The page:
Joshua Leonard's The Lie is a film about accountability that repeatedly absolves its lead character of the need to have any. Half unfunny comedy that milks laughs from the repugnance of nearly all the denizens of its SoCal setting, not least the protagonist, the film morphs into an earnestly narcissistic exploration of what it means to take responsibility for one's life that not only allows our hippie man-child of a hero to have his weed and smoke it too, but asks the viewer to forgive his sins in the name of good intentions.
It's unclear how good these intentions really are, though. When confused family man Lonnie (Leonard himself) can't bring himself to go into work one day, he rings his boss and tells him his young daughter is sick. The next day, that excuse won't cut it, so he claims his kid has died, thus setting into motion a train of surprisingly non-emphatic events that causes Lonnie to rethink his priorities. But the lie of the film's title refers as much to the man's life as the excuse he tells as a means of escape from that existence. Stuck in a dead-end job, burdened with the responsibilities of marriage and parenthood, our guy just wants to smoke some herb and rock out with his friends, laying down dreadful vocal tracks in his best bud's trailer home, while that bearded stoner accompanies on guitar.
Essentially a film about balancing the emotional and economic demands of family life with the desire to stay true to one's ideals (which again mostly involve getting stoned and playing music), The Lie indulges its lead character at every turn, even when we're asked to regard him as a figure of amusement. In fact, nearly every character in the film's first half—with the exception of Lonnie's relatively level-headed wife, Clover (Jess Weixler)—is subject to ridicule. While a wealthy friend of the family brags about her $1,400 stroller and an aging waitress at a diner can't even solve the most elementary of crossword puzzle clues, Lonnie is introduced as a hapless schlub trying to score medicinal marijuana from a shrink. From there, he's only made to seem more ridiculous, until the film chucks its tone of superior judgmentalism and asks us to take this dude seriously.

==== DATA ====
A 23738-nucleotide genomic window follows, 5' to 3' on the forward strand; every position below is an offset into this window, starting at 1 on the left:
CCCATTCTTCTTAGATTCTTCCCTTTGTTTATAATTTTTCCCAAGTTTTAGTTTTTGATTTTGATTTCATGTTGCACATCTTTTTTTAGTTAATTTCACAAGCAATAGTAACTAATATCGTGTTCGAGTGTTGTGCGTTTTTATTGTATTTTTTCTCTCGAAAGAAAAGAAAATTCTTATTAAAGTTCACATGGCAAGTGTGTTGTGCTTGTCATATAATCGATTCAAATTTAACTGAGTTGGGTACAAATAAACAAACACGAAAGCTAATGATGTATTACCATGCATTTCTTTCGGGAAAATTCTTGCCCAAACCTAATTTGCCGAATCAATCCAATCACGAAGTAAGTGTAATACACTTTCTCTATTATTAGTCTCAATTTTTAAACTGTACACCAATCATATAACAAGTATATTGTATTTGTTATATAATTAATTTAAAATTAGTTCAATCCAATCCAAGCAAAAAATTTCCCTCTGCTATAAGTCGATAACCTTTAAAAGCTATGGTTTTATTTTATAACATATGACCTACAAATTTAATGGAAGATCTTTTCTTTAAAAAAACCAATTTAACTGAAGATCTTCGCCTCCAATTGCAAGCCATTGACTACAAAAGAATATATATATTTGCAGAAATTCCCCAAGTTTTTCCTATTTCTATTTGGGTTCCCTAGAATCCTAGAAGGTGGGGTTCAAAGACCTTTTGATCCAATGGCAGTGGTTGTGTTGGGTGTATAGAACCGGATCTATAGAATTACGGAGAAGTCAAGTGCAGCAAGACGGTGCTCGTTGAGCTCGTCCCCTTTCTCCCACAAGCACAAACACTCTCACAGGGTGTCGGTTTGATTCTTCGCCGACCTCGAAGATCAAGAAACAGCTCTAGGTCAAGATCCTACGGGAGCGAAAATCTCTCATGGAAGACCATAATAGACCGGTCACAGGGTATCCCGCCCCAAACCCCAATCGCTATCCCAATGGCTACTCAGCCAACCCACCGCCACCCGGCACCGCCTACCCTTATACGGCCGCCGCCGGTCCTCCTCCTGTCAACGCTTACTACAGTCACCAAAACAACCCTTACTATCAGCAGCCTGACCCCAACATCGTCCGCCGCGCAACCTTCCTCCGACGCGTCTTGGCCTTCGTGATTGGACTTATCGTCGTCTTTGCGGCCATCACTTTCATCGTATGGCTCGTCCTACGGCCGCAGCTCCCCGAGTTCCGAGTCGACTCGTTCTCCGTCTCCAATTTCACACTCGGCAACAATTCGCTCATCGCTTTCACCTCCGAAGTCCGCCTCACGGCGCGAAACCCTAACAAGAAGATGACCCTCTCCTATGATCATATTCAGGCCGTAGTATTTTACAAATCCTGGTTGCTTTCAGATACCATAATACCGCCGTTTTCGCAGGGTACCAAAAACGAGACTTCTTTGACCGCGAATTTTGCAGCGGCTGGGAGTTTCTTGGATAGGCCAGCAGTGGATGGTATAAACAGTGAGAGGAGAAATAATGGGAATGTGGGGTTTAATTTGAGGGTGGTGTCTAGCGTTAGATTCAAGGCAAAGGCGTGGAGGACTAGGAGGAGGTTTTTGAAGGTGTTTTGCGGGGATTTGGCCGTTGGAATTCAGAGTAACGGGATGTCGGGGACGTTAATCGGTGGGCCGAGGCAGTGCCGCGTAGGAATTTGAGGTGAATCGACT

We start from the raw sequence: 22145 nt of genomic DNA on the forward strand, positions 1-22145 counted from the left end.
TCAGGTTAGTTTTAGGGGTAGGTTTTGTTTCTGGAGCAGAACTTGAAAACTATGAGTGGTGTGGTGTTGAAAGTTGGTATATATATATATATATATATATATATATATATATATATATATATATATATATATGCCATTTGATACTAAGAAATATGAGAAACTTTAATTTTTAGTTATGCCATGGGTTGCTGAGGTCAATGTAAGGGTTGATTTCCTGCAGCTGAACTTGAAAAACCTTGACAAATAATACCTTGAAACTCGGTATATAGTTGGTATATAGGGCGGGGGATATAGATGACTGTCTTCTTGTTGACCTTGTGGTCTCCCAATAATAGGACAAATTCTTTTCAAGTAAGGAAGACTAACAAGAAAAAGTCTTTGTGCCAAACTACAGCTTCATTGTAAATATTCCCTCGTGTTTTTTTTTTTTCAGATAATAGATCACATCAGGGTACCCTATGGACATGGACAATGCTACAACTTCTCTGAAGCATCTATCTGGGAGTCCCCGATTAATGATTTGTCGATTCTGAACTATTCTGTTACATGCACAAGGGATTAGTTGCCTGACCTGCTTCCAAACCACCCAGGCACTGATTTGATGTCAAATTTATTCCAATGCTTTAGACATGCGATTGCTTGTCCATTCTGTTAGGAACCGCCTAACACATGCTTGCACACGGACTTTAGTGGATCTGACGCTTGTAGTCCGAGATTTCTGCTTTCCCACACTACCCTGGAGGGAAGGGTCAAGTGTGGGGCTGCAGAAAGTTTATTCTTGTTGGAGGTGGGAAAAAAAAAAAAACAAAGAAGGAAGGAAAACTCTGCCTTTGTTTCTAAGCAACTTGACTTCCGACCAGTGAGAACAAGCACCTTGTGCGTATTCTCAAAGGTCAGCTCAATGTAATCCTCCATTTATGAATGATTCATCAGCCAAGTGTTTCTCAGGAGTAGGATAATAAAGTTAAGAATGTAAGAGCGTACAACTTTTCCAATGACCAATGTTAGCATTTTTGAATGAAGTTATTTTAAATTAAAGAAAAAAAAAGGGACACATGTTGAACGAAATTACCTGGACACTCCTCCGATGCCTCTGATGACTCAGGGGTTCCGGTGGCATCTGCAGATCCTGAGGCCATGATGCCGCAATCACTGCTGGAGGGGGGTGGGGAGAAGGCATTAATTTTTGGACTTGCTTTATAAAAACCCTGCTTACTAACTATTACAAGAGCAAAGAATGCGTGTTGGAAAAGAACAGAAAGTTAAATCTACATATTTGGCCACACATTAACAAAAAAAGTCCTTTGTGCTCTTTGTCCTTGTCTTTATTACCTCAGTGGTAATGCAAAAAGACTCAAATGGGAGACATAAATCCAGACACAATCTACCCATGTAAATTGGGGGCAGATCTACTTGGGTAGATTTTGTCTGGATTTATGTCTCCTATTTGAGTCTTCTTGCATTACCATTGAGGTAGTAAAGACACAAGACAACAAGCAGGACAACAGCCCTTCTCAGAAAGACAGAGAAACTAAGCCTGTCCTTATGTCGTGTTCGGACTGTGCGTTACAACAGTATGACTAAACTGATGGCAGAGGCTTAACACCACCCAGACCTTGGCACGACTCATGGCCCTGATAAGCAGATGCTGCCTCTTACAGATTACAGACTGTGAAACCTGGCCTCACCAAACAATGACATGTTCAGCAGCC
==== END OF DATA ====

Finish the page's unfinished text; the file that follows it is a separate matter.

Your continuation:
It's hard to say which is worse: the unfunny caricatures or the indulgent soul-searching. The low point of the later mode comes when the lie is inevitably brought to Clover's attention and our weasely hero is forced to fess up. Even then he tries to fib his way out of trouble with half-baked excuses, but when he finally comes clean to his unbelievably understanding wife, Lonnie unloads a typically self-obsessed tale of midlife crisis whose confusions result in the need to chuck it all and just get away. But who needs escape when you've got such an indulgent wife (and filmmaker)? Turns out our couple can chuck it all together, the viewer can applaud Lonnie's honesty and forgive him everything even though he hasn't learned a damn thing, and audience and director alike can embrace a notion of adult responsibility that seems so effortlessly to encompass hippie ideals that it's a wonder there was any struggle between accountability and freedom to begin with.